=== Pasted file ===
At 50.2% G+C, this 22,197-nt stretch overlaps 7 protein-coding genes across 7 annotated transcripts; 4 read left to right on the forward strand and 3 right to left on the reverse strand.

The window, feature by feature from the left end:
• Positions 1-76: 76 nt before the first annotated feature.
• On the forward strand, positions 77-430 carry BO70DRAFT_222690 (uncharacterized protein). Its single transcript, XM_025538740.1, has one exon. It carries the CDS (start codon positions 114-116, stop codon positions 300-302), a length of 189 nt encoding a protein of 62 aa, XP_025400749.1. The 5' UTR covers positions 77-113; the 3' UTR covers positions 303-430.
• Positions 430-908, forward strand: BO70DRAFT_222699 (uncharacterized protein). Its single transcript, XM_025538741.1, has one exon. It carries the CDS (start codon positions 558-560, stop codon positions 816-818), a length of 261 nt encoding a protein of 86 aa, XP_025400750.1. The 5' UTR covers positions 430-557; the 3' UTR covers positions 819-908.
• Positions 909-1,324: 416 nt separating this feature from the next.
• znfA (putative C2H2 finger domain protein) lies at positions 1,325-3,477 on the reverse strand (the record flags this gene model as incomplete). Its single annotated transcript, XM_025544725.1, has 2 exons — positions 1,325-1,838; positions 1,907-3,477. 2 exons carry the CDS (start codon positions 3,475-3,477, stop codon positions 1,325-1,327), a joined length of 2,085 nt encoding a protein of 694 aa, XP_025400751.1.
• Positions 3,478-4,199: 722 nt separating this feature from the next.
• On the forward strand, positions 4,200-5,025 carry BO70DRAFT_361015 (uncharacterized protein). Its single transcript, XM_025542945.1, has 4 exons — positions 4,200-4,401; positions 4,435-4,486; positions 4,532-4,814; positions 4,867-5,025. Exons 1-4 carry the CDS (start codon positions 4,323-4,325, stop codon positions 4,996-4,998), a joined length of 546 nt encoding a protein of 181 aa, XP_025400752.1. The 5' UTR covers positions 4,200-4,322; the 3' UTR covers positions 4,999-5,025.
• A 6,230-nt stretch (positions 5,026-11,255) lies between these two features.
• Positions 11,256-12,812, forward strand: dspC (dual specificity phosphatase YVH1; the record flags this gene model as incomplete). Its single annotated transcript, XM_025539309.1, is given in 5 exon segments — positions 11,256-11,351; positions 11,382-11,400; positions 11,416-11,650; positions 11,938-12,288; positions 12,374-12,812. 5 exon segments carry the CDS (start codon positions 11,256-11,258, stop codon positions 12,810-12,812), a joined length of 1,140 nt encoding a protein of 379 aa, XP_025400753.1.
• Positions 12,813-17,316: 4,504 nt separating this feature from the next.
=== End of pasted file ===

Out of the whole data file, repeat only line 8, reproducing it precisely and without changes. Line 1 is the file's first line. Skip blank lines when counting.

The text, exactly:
• Positions 3,478-4,199: 722 nt separating this feature from the next.